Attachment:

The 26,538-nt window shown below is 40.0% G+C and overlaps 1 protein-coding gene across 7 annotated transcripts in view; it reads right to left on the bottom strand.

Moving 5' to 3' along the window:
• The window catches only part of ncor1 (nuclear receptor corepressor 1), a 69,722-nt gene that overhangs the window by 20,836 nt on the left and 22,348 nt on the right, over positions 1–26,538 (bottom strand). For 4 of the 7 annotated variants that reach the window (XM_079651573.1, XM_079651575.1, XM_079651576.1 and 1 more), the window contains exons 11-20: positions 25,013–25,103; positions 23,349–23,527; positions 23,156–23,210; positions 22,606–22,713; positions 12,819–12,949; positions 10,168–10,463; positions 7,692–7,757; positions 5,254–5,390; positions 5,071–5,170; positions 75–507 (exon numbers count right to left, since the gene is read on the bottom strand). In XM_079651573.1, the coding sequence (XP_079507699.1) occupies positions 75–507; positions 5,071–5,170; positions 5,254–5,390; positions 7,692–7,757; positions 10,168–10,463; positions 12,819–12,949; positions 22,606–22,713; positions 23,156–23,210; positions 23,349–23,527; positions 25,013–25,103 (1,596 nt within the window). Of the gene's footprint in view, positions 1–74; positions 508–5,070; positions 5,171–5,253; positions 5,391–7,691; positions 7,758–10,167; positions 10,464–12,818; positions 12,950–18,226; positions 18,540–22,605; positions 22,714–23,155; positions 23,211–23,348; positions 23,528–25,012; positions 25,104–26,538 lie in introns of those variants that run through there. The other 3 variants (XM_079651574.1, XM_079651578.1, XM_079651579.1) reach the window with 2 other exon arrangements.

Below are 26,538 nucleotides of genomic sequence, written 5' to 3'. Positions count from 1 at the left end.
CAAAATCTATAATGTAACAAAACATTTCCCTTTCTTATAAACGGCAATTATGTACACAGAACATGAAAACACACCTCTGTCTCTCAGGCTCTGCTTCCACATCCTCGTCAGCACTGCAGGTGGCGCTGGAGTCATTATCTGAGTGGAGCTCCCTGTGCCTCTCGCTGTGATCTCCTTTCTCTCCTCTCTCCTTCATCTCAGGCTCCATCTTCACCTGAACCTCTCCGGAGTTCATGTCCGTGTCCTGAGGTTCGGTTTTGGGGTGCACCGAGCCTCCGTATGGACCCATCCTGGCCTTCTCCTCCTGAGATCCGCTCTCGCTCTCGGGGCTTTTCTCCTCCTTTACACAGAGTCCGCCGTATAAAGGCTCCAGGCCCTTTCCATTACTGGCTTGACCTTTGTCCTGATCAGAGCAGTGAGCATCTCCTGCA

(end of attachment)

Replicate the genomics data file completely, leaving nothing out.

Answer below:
The 26,538-nt window shown below is 40.0% G+C and overlaps 1 protein-coding gene across 7 annotated transcripts in view; it reads right to left on the bottom strand.

Moving 5' to 3' along the window:
• The window catches only part of ncor1 (nuclear receptor corepressor 1), a 69,722-nt gene that overhangs the window by 20,836 nt on the left and 22,348 nt on the right, over positions 1–26,538 (bottom strand). For 4 of the 7 annotated variants that reach the window (XM_079651573.1, XM_079651575.1, XM_079651576.1 and 1 more), the window contains exons 11-20: positions 25,013–25,103; positions 23,349–23,527; positions 23,156–23,210; positions 22,606–22,713; positions 12,819–12,949; positions 10,168–10,463; positions 7,692–7,757; positions 5,254–5,390; positions 5,071–5,170; positions 75–507 (exon numbers count right to left, since the gene is read on the bottom strand). In XM_079651573.1, the coding sequence (XP_079507699.1) occupies positions 75–507; positions 5,071–5,170; positions 5,254–5,390; positions 7,692–7,757; positions 10,168–10,463; positions 12,819–12,949; positions 22,606–22,713; positions 23,156–23,210; positions 23,349–23,527; positions 25,013–25,103 (1,596 nt within the window). Of the gene's footprint in view, positions 1–74; positions 508–5,070; positions 5,171–5,253; positions 5,391–7,691; positions 7,758–10,167; positions 10,464–12,818; positions 12,950–18,226; positions 18,540–22,605; positions 22,714–23,155; positions 23,211–23,348; positions 23,528–25,012; positions 25,104–26,538 lie in introns of those variants that run through there. The other 3 variants (XM_079651574.1, XM_079651578.1, XM_079651579.1) reach the window with 2 other exon arrangements.

Below are 26,538 nucleotides of genomic sequence, written 5' to 3'. Positions count from 1 at the left end.
CAAAATCTATAATGTAACAAAACATTTCCCTTTCTTATAAACGGCAATTATGTACACAGAACATGAAAACACACCTCTGTCTCTCAGGCTCTGCTTCCACATCCTCGTCAGCACTGCAGGTGGCGCTGGAGTCATTATCTGAGTGGAGCTCCCTGTGCCTCTCGCTGTGATCTCCTTTCTCTCCTCTCTCCTTCATCTCAGGCTCCATCTTCACCTGAACCTCTCCGGAGTTCATGTCCGTGTCCTGAGGTTCGGTTTTGGGGTGCACCGAGCCTCCGTATGGACCCATCCTGGCCTTCTCCTCCTGAGATCCGCTCTCGCTCTCGGGGCTTTTCTCCTCCTTTACACAGAGTCCGCCGTATAAAGGCTCCAGGCCCTTTCCATTACTGGCTTGACCTTTGTCCTGATCAGAGCAGTGAGCATCTCCTGCA